A mature student plans to ask the High Court to tear up an Ofsted inspection report on his former college, claiming that some of its findings are "perverse and irrational" and that inspectors failed to comply with their published guidelines.
Solicitors acting for the student, whom The THES has agreed not to name at this stage because he has mental health problems, have sent Ofsted draft grounds for a judicial review of the recent report into Newcastle-under-Lyme College.
The student wants the High Court to quash Ofsted's judgement, because he says the inspectors ignored a dossier of evidence he provided to his claims of mismanagement.
The inspectors gave Newcastle-under-Lyme a clean bill of health for the quality of its management.
The student, who took a special course for mental health service users and a part-time computing course, made a complaint about the conduct of one of his tutors in September 2000.
His draft application for judicial review says: "During the handling of the complaint by the college serious concerns arose on the part of the claimant, not only in connection with the manner in which the college operated its complaints procedures and equal opportunity policy, but also in respect of the management of the college."
The THES has learnt that the college initially refused to investigate his complaints, arguing that the incidents that had been cited did not relate to the tutor's actions while she was "on duty" as a college employee. When it did investigate, the student was not happy with the findings or the procedures used.
The college has denied him access to the later stages of the complaints procedures, arguing that his objections to certain investigators and his demands for an acceptable adjudicator have been unreasonable.
The student wrote to Ofsted setting out his concerns about the implementation of the complaints procedure two weeks before it was due to visit the college.
He argued that his concerns fell clearly within watchdog's remit, as the Ofsted Handbook for Inspecting Colleges makes it clear that inspectors must consider whether colleges have "effective measures for dealing with appeals and complaints" and that "inspections should be conducted in such a way that the evidence gained from observations, from learners, from staff, from others and from documentation is sufficient to secure judgements".
After the inspection had been completed on November 14 2002 Ofsted's chief inspector David Bell wrote to the student. He said: "Ofsted has no responsibility for the investigation of complaints between individuals and colleges... the information you provided us (with) and which was shared with the inspection team provided contextual background and may have informed the emphases of some of our inspection activity. We do not, however, have any authority to follow up and report on the details of your complaints and shall not be doing so."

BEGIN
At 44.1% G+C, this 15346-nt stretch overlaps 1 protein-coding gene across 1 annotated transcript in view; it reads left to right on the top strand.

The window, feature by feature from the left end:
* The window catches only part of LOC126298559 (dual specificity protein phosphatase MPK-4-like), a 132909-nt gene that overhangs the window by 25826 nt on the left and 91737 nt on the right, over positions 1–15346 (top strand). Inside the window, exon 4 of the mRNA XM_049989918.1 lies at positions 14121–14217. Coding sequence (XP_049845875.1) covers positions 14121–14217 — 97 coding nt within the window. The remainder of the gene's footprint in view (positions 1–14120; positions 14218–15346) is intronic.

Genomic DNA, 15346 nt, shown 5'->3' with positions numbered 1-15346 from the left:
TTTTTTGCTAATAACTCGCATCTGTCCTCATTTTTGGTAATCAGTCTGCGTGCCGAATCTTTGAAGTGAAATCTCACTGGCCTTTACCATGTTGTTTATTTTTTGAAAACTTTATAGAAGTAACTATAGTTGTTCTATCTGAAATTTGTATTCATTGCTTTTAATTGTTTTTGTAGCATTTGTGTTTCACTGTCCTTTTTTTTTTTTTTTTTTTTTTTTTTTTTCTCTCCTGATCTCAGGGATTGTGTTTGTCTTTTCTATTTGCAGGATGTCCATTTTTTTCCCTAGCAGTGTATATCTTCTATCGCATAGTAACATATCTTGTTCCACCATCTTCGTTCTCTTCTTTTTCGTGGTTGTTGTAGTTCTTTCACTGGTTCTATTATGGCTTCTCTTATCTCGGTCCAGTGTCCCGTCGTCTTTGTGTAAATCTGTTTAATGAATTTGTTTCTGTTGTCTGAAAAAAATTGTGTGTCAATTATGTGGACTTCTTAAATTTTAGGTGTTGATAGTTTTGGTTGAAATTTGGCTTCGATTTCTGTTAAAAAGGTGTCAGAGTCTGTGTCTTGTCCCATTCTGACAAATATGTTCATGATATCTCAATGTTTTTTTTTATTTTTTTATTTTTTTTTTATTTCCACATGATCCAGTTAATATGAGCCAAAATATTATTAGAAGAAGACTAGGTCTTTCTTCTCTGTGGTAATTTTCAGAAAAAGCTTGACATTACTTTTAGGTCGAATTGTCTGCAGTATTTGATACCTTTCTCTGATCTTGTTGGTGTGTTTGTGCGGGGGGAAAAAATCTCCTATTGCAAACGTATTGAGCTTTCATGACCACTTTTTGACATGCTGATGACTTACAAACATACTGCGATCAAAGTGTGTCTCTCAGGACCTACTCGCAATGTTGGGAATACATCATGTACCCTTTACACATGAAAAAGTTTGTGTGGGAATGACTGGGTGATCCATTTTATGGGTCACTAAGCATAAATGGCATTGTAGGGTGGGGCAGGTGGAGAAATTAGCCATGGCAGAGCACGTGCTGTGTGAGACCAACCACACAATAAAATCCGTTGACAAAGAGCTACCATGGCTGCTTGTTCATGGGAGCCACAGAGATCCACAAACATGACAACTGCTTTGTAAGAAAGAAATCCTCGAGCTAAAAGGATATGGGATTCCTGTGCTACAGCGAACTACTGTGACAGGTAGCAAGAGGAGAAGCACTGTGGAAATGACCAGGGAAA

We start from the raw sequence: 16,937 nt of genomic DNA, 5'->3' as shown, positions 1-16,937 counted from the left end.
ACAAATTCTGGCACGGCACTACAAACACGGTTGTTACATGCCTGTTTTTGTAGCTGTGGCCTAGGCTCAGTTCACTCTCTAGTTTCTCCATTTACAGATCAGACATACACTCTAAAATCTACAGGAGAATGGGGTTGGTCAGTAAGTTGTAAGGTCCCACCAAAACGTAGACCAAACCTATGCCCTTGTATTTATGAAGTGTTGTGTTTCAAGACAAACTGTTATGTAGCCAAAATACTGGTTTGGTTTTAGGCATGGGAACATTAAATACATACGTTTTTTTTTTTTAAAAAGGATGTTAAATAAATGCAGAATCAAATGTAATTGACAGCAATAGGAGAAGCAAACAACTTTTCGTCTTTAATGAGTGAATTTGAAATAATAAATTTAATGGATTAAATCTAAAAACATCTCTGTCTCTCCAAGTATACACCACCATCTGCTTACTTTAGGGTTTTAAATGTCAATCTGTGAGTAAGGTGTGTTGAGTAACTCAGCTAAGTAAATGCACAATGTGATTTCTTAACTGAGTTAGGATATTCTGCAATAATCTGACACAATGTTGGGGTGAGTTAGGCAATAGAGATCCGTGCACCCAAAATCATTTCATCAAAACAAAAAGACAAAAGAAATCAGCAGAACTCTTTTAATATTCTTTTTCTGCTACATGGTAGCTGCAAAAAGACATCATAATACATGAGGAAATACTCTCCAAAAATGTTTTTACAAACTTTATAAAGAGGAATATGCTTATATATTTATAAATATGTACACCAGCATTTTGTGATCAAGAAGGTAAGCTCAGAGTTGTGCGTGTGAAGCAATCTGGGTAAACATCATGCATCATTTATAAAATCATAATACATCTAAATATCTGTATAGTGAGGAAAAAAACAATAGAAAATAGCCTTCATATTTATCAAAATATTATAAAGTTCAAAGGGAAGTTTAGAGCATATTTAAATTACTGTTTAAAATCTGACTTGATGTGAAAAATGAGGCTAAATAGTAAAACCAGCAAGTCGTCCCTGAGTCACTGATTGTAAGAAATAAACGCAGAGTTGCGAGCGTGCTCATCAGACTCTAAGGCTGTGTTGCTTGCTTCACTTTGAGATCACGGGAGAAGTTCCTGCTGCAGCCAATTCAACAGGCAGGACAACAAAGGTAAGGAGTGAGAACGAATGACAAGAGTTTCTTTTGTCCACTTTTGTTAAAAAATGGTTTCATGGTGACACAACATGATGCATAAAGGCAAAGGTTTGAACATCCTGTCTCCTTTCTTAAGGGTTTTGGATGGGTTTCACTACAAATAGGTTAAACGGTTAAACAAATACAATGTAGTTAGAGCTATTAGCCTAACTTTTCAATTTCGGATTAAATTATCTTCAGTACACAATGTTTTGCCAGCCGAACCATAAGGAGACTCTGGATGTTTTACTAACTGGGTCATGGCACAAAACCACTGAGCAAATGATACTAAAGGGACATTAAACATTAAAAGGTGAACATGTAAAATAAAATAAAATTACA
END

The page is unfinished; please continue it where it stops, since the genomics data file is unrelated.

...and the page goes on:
But when the report was published in March 2003 it praised the college for "very effective measures to respond to complaints (and) appeals". It said:
"The college is regarded by... students as very responsive to issues raised through the well-publicised internal procedures. An atmosphere of trust and collaboration pervades all levels of the college."
The judicial review claim says: "That decision is clearly perverse and irrational, not least because Ofsted was provided with documentary evidence to the exact contrary."
A spokeswoman for Ofsted said this week: "Ofsted has received draft proceedings for judicial review. Ofsted's solicitors have replied to that.
Any person seeking judicial review must seek permission from the High Court to do so, and whether or not that permission is granted is a matter for the judge."
A spokesman for the college said: "We understand that the inspectors considered his complaints but, as is evident from their report, did not consider them to be in any way relevant to their inspection."
He said the college did not believe that the student's complaints could properly form the basis for a judicial review application.
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